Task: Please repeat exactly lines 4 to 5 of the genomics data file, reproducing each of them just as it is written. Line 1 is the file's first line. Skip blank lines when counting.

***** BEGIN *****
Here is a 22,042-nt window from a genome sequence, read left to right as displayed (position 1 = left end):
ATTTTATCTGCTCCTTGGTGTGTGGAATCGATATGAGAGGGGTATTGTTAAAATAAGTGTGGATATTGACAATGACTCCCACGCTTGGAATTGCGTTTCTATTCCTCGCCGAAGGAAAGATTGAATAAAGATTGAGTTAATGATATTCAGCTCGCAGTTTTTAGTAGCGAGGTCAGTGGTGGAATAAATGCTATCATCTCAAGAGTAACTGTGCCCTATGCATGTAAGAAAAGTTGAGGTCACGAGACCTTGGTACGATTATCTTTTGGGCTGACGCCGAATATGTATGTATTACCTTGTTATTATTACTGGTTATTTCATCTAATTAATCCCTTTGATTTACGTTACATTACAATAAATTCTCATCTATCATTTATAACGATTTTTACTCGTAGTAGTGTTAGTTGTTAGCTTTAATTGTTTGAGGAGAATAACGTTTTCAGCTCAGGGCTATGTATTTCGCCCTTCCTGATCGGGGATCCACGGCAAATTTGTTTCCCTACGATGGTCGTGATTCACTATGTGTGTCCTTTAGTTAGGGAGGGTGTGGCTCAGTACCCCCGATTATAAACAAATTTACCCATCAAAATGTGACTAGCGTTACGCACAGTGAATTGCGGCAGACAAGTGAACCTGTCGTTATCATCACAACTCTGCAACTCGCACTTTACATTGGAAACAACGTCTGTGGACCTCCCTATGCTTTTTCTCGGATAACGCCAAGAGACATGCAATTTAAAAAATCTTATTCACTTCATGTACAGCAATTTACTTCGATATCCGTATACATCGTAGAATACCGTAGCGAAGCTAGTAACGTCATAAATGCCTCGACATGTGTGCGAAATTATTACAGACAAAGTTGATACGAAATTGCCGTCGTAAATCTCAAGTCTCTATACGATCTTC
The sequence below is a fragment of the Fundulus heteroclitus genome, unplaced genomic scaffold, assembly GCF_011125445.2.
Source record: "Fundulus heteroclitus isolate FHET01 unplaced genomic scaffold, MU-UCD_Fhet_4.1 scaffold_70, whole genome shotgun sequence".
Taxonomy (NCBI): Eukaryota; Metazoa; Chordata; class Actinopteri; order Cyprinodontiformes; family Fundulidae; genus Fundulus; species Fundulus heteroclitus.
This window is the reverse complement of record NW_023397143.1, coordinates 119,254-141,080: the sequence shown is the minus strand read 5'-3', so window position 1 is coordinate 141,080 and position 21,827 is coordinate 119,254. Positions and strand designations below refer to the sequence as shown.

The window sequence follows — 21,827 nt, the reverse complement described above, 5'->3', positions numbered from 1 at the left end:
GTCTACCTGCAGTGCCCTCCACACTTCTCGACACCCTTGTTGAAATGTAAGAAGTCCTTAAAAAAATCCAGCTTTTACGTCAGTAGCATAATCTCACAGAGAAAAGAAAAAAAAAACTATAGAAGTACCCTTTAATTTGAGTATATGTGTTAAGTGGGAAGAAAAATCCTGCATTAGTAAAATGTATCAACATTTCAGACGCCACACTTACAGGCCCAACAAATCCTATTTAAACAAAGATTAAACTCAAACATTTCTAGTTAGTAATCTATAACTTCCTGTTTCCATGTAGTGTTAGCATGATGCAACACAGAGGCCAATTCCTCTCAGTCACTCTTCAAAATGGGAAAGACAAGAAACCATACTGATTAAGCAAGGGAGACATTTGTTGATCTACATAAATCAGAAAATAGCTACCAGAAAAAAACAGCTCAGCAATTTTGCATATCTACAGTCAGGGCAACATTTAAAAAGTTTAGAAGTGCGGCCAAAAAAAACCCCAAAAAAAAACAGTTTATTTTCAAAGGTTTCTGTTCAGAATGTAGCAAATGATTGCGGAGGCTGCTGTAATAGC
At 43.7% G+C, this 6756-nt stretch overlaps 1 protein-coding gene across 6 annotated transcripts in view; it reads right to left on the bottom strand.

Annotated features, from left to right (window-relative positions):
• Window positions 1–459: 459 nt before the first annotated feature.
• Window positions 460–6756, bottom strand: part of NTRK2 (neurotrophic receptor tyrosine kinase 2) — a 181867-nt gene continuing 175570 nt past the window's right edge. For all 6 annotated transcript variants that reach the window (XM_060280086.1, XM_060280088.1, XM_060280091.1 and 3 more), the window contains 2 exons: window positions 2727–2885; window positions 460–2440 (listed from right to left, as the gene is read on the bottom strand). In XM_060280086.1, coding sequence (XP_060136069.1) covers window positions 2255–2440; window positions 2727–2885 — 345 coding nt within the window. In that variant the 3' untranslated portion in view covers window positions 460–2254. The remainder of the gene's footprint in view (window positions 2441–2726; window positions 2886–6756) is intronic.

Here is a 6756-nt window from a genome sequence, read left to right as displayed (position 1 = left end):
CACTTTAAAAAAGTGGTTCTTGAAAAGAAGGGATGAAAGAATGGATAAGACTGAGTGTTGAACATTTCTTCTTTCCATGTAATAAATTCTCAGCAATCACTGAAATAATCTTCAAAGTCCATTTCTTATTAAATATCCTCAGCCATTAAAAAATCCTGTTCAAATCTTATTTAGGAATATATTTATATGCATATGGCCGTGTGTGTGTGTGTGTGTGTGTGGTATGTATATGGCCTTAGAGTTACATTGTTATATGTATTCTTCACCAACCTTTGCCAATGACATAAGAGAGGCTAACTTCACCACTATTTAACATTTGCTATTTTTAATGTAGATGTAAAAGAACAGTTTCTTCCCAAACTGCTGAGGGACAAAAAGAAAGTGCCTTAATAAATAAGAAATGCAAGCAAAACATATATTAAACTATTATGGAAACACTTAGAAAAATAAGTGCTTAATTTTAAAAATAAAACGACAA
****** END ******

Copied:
Source record: "Fundulus heteroclitus isolate FHET01 unplaced genomic scaffold, MU-UCD_Fhet_4.1 scaffold_70, whole genome shotgun sequence".
Taxonomy (NCBI): Eukaryota; Metazoa; Chordata; class Actinopteri; order Cyprinodontiformes; family Fundulidae; genus Fundulus; species Fundulus heteroclitus.